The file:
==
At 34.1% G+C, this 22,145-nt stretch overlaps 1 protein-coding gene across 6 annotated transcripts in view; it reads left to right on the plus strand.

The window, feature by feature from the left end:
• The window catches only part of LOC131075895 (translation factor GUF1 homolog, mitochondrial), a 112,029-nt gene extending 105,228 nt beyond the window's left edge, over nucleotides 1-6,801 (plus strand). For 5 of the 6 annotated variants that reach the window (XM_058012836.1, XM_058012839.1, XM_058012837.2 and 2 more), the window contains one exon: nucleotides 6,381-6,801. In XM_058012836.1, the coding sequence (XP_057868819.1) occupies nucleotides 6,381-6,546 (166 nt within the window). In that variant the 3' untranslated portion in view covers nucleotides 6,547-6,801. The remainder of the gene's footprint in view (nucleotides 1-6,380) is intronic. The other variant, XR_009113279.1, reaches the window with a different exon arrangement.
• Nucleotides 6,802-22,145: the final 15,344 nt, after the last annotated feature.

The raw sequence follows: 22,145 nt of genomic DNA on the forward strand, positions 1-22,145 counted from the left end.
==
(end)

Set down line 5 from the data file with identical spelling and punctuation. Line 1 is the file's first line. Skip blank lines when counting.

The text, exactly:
The raw sequence follows: 22,145 nt of genomic DNA on the forward strand, positions 1-22,145 counted from the left end.